Michael Bruce, founder and group chief executive of Boomin, says: "We welcome any form of innovation that helps agents be more successful and sellers get a better outcome. If agents can earn some income to contribute to their costs whilst relieving the pressure on the seller and ensuring they get the highest price, then that can on the face of it be positive.
"Agents will be keen to ensure that they control the process, don’t lose opportunities to convert and nothing impacts the creating of competition amongst buyers to secure the best price for the seller. Relationships are key so getting people in front of agents personally or digitally is paramount."
“I love the idea. A common challenge for agents and vendors alike, is assessing the seriousness of potential buyers when on viewings … The Covid pandemic has reduced the volume of so called ‘window shoppers’, this concept goes a little further to establishing whether or not a buyer is truly motivated. I’m Intrigued to see whether the new pay-per-view service will ultimately change the norm for our industry” explains Marlon Lloyd Malcolm, director of London’s Lurot Brand agency.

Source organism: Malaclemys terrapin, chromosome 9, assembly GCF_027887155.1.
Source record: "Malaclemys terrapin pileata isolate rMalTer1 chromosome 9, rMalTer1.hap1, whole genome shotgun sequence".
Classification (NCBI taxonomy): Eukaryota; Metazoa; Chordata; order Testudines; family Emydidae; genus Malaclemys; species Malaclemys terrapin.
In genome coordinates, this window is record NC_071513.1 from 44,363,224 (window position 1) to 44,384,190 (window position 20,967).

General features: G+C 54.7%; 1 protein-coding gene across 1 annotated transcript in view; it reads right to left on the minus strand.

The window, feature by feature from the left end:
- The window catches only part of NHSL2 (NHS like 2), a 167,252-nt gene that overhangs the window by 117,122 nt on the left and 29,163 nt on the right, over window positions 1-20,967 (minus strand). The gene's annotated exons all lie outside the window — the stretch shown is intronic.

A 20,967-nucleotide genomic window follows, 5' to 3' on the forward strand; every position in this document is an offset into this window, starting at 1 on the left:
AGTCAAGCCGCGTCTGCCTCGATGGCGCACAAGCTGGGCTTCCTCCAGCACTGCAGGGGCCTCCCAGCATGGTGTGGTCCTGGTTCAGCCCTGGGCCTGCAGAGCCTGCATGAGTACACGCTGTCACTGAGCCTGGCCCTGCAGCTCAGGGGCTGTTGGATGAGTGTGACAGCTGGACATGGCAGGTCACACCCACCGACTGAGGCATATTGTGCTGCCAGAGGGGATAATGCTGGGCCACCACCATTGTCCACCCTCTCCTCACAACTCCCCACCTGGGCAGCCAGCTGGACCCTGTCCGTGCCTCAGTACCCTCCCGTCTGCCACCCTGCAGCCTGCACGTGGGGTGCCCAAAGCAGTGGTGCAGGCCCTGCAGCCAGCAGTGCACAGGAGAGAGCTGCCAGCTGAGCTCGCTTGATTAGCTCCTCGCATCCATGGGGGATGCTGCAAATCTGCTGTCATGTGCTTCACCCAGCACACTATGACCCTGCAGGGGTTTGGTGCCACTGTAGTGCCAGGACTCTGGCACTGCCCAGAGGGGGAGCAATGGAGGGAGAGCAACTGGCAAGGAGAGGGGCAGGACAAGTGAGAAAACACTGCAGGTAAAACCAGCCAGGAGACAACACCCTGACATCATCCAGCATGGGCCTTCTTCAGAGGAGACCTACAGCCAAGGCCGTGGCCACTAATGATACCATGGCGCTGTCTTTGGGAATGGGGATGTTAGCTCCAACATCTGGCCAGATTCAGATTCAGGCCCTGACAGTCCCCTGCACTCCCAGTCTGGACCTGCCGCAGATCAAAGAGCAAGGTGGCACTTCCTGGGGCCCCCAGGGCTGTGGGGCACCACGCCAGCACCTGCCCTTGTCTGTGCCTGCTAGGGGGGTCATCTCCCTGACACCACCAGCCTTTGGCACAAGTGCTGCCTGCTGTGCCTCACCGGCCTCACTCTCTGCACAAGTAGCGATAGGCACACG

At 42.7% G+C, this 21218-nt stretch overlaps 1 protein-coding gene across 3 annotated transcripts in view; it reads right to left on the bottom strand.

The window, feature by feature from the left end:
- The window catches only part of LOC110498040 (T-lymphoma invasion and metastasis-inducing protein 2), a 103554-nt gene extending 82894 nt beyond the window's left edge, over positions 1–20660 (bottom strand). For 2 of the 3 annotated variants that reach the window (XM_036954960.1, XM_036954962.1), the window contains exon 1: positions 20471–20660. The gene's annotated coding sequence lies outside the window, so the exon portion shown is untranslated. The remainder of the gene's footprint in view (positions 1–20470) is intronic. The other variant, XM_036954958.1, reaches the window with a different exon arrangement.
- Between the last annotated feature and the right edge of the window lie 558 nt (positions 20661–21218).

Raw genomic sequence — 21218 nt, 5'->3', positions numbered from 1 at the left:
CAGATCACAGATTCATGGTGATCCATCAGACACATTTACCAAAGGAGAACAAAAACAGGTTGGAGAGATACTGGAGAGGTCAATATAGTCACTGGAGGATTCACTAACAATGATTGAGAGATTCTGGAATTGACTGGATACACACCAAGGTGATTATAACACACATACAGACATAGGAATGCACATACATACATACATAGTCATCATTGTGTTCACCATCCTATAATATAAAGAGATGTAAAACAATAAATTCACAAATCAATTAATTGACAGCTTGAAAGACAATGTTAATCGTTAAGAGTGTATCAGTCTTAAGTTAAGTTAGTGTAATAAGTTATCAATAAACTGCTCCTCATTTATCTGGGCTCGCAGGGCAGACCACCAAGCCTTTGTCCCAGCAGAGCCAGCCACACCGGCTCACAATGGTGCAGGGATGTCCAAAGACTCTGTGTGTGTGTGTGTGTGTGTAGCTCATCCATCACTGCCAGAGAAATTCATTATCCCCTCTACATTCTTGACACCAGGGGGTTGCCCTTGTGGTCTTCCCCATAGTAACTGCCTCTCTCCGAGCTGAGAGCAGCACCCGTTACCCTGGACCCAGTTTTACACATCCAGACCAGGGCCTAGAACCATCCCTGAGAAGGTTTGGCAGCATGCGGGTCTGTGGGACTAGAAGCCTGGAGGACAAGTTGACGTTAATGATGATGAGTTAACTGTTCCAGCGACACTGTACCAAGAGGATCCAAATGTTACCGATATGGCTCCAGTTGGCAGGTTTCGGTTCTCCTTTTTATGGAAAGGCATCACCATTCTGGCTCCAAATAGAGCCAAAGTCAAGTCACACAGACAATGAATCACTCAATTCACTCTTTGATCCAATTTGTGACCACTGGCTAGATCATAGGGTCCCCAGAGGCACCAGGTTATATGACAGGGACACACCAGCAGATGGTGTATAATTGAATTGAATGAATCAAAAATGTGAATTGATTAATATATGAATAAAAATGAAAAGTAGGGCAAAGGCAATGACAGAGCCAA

Jason Corbett, head of country sales at UK Sotheby’s International Realty, says: “I very much hope that it will work but sadly I can’t see it. A service that is currently free is going to meet with a lot of resistance from the public if it now becomes chargeable.
“If all agents agree to implement a charging system, then yes, it could be a good thing. However, it would limit the capacity to be the first viewer in and make a closing bid and this might have the effect of creating more sealed bids scenarios, a prospect that not many buyers would welcome, especially if paying £30 for the privilege”.
An alternative view:
Anthony Codling, founder of PropTech platform Twindig and a long-standing housing market analysts says: “It seems that the problem Viewrabbit has identified is a combination of no-shows and viewing cancellations, which is annoying for those affected. If this is a problem that needs addressing, an alternative approach would be to charge the person who cancels the arranged viewing or the person who fails to show up. So viewings remain free, but whichever party causes the viewing not to take place (agent, owner or buyer), by either no showing or cancelling at the last minute, pays a penalty to those affected. The no-show charge system is well understood and works for restaurant bookings so, if needed, could be applied to estate agency.”